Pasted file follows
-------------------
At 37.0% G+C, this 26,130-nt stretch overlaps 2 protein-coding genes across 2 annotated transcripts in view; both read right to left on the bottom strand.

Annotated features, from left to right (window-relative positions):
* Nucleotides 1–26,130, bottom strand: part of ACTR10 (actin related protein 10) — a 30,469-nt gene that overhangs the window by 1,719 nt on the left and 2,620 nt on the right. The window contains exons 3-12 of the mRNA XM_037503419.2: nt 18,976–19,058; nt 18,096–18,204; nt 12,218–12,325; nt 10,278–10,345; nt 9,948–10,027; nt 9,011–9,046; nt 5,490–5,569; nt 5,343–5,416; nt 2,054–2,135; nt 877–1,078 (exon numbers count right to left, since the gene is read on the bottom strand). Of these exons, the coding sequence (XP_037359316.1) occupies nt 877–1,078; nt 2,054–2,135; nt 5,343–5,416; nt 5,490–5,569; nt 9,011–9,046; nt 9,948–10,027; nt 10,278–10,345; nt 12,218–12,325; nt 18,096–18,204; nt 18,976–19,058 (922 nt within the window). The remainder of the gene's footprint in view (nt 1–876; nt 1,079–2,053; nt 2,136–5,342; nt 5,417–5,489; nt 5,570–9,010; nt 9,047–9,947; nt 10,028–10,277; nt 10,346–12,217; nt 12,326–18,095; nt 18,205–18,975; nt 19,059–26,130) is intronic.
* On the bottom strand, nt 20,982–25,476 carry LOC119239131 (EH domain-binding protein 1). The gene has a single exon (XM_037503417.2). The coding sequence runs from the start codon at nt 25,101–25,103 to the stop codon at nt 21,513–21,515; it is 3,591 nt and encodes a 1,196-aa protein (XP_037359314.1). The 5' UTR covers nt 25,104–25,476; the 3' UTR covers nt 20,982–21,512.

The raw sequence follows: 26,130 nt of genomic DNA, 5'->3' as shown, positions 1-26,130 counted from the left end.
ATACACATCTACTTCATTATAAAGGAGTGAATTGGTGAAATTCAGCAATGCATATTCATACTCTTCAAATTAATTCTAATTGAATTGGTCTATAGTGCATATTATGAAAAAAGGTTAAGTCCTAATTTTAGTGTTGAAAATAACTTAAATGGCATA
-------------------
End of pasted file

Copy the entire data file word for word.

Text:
At 37.0% G+C, this 26,130-nt stretch overlaps 2 protein-coding genes across 2 annotated transcripts in view; both read right to left on the bottom strand.

Annotated features, from left to right (window-relative positions):
* Nucleotides 1–26,130, bottom strand: part of ACTR10 (actin related protein 10) — a 30,469-nt gene that overhangs the window by 1,719 nt on the left and 2,620 nt on the right. The window contains exons 3-12 of the mRNA XM_037503419.2: nt 18,976–19,058; nt 18,096–18,204; nt 12,218–12,325; nt 10,278–10,345; nt 9,948–10,027; nt 9,011–9,046; nt 5,490–5,569; nt 5,343–5,416; nt 2,054–2,135; nt 877–1,078 (exon numbers count right to left, since the gene is read on the bottom strand). Of these exons, the coding sequence (XP_037359316.1) occupies nt 877–1,078; nt 2,054–2,135; nt 5,343–5,416; nt 5,490–5,569; nt 9,011–9,046; nt 9,948–10,027; nt 10,278–10,345; nt 12,218–12,325; nt 18,096–18,204; nt 18,976–19,058 (922 nt within the window). The remainder of the gene's footprint in view (nt 1–876; nt 1,079–2,053; nt 2,136–5,342; nt 5,417–5,489; nt 5,570–9,010; nt 9,047–9,947; nt 10,028–10,277; nt 10,346–12,217; nt 12,326–18,095; nt 18,205–18,975; nt 19,059–26,130) is intronic.
* On the bottom strand, nt 20,982–25,476 carry LOC119239131 (EH domain-binding protein 1). The gene has a single exon (XM_037503417.2). The coding sequence runs from the start codon at nt 25,101–25,103 to the stop codon at nt 21,513–21,515; it is 3,591 nt and encodes a 1,196-aa protein (XP_037359314.1). The 5' UTR covers nt 25,104–25,476; the 3' UTR covers nt 20,982–21,512.

The raw sequence follows: 26,130 nt of genomic DNA, 5'->3' as shown, positions 1-26,130 counted from the left end.
ATACACATCTACTTCATTATAAAGGAGTGAATTGGTGAAATTCAGCAATGCATATTCATACTCTTCAAATTAATTCTAATTGAATTGGTCTATAGTGCATATTATGAAAAAAGGTTAAGTCCTAATTTTAGTGTTGAAAATAACTTAAATGGCATA